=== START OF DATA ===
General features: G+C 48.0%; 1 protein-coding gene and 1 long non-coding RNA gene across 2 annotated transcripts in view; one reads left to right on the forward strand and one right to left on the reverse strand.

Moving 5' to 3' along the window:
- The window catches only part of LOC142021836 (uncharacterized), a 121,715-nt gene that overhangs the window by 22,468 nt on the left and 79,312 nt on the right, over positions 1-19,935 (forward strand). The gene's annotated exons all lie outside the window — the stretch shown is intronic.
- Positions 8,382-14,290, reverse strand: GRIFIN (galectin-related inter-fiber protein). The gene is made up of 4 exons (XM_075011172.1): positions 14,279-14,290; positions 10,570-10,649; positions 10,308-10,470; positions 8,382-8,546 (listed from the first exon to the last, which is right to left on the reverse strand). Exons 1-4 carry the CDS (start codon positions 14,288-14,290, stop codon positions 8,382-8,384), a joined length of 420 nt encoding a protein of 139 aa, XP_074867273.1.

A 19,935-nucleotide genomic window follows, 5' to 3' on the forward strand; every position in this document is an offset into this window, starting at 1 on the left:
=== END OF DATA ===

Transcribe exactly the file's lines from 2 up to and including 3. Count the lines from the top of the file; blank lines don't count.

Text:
Moving 5' to 3' along the window:
- The window catches only part of LOC142021836 (uncharacterized), a 121,715-nt gene that overhangs the window by 22,468 nt on the left and 79,312 nt on the right, over positions 1-19,935 (forward strand). The gene's annotated exons all lie outside the window — the stretch shown is intronic.